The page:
The ACCC has taken action under the Franchising Code of Conduct, signalling a clear warning to franchisors that protection of franchisees and small businesses is high on the regulator’s agenda.
The Australian Competition and Consumer Commission (ACCC) has instituted two separate proceedings in the Federal Court for alleged breaches of the Franchising Code of Conduct (the Code) by franchisors in less than a month. The ACCC applied for leave to commence proceedings against Geowash Pty Ltd (Geowash) this week, less than two weeks after initiating proceedings against Ultra Tune Australia Pty Ltd (Ultra Tune), for alleged breaches of the Code. These proceedings signal a further warning to franchisors, and their directors that protection of franchisees is high on the ACCC’s enforcement agenda.
The ACCC will allege that Geowash:
- made false or misleading representations and engaged in unconscionable conduct under the Australian Consumer Law (ACL);
- failed to comply with good faith obligations under the Code; and
- failed to disclose commissions paid to directors from franchisee funds.
The conduct complained of includes representations of revenues and profits when Geowash did not have reasonable grounds for such representations and that Geowash had a commercial relationship with certain companies, when it did not. The ACCC was also concerned that the franchisor directed a substantial portion of franchisee funds for purposes not permitted under the franchise agreement.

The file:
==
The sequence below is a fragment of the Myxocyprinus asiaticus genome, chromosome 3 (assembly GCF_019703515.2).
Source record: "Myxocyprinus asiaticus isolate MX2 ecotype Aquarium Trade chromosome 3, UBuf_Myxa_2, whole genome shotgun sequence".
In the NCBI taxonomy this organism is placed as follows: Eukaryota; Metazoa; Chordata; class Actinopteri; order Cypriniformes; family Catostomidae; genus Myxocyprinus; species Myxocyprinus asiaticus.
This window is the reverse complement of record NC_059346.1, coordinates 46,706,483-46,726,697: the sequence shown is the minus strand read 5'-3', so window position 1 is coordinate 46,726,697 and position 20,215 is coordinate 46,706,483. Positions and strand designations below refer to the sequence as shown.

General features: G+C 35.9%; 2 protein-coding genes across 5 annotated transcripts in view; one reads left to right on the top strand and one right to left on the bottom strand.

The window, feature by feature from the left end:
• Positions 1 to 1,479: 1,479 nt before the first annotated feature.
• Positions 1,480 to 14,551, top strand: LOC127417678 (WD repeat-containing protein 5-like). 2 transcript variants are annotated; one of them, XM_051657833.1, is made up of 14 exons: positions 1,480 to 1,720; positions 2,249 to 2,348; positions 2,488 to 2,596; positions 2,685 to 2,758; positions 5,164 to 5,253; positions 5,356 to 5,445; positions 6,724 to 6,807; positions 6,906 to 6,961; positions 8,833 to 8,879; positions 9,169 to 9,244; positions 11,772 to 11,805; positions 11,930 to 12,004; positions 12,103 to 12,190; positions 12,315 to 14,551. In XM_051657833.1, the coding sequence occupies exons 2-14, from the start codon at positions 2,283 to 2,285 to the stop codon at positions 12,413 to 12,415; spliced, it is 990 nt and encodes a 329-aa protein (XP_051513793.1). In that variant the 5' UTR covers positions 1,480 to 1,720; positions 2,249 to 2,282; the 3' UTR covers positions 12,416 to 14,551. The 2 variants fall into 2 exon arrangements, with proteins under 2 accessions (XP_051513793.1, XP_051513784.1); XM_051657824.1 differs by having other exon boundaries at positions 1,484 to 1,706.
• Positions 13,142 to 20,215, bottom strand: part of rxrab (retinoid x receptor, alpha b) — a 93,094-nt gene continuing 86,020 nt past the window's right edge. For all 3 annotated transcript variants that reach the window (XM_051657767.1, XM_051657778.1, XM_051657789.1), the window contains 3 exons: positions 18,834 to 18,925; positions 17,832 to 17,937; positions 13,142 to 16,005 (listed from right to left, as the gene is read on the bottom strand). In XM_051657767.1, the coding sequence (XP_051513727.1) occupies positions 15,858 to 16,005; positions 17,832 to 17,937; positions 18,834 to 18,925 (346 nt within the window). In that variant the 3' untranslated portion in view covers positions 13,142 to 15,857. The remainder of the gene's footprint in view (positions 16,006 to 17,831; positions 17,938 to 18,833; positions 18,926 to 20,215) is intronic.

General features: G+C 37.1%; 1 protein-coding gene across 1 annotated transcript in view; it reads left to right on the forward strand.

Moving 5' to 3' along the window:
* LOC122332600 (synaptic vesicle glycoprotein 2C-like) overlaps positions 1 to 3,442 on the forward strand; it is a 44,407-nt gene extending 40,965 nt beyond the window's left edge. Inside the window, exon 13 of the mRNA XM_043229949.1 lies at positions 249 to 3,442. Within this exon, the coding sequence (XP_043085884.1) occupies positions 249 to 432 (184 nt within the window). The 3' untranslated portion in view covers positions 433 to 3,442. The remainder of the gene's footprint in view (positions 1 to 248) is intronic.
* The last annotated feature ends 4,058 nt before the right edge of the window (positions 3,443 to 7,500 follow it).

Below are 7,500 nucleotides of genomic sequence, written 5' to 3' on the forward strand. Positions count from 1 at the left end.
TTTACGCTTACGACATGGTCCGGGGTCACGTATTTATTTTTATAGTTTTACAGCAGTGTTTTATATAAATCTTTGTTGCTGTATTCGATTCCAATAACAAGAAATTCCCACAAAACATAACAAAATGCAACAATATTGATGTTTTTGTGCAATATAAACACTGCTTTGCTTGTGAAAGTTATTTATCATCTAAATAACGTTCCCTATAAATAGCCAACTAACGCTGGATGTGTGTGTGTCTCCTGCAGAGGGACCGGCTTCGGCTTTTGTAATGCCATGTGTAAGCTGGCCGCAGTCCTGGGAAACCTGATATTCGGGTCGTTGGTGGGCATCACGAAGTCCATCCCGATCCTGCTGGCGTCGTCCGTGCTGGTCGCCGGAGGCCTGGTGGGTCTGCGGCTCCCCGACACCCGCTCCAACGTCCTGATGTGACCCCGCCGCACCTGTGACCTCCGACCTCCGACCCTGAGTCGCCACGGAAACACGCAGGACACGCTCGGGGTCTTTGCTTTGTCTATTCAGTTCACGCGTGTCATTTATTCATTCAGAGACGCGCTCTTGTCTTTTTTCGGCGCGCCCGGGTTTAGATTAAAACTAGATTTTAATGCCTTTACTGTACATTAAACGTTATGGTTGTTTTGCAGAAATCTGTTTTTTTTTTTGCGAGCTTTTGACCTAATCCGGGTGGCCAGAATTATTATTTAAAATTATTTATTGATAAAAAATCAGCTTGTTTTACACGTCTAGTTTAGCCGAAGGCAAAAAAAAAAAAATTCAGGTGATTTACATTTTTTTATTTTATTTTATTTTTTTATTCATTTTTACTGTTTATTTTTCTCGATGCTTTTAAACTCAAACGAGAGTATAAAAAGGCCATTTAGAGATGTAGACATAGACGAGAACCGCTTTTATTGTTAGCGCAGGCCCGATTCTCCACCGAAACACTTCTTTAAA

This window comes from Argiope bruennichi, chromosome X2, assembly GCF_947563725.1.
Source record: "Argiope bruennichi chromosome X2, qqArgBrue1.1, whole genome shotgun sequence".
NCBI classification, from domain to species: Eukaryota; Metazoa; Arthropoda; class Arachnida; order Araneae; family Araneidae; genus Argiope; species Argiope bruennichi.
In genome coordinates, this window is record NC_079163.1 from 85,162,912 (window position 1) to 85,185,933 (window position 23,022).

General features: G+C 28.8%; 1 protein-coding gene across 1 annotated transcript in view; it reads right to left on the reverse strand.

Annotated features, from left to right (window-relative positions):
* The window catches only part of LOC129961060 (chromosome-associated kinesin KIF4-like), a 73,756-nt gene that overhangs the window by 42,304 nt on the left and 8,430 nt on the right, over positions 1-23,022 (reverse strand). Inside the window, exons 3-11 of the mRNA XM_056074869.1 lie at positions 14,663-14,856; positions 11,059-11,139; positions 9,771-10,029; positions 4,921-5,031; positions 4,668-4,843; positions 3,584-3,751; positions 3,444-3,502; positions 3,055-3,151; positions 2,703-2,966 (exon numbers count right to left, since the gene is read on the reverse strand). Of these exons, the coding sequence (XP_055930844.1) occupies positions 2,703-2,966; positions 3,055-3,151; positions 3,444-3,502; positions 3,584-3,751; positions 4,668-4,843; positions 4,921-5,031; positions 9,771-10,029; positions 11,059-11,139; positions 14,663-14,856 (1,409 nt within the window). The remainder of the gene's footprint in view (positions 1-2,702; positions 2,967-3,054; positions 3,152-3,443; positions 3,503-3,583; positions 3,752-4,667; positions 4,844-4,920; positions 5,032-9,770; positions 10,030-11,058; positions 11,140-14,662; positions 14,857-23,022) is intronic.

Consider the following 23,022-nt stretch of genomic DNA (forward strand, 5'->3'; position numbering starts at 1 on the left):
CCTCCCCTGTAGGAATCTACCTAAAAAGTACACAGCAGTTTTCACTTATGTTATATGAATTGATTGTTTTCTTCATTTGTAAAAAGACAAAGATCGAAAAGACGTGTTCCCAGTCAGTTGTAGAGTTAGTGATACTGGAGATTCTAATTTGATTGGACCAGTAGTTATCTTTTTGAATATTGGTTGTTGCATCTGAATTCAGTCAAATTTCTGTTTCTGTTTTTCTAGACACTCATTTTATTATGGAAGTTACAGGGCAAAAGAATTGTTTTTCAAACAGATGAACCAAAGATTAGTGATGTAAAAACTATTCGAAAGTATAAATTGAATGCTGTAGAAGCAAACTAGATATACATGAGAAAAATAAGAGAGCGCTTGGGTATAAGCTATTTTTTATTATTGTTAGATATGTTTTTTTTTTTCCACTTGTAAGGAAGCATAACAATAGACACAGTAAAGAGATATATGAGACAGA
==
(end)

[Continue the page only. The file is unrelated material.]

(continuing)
The ACCC has also alleged that Geowash’s Director and National Franchising Manager were knowingly involved in Geowash’s conduct, and has indicated it will seek disqualification orders against those individuals.
Ultra Tune proceedings
In an application filed on 18 May 2017, the ACCC alleges that Ultra Tune:
- failed to act in good faith in its dealing with a prospective franchisee;
- failed to provide a prospective franchisee with documents the Code specifies must be provided before accepting a non-refundable payment;
- failed to provide marketing fund financial statements, audit reports and updated disclosure documents to its franchisees within the time periods specified by the Code; and
- made false or misleading representations about the franchise site in breach of the ACL.
Amongst other things, the ACCC is seeking a payment of a refund to the prospective franchisee and adverse publicity orders. The first case management conference is scheduled for 16 June 2017.
A warning to franchisors
The Federal Court proceedings come in the wake of the first financial penalties imposed recently under the Code when the ACCC issued two infringement notices against fast food franchisor Domino’s Pizza Enterprises Ltd (Domino’s) for conduct similar to that alleged of Ultra Tune and Geowash. The ACCC alleged that Domino’s failed to comply with the Code requirements to provide an annual marketing fund financial statement and audit reports to franchisees within prescribed time periods. In response to the issued infringement notices, Domino’s paid penalties of $18,000.
The recent action of the ACCC is a reminder to franchisors to be particularly vigilant when it comes to disclosure requirements under the Code. Failure to do so could result in the ACCC issuing infringement notices (of up to $9,000 per breach), or the initiation of court proceedings by the ACCC, including to seek civil penalties (currently up to $54,000 per breach).
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© Herbert Smith Freehills 2020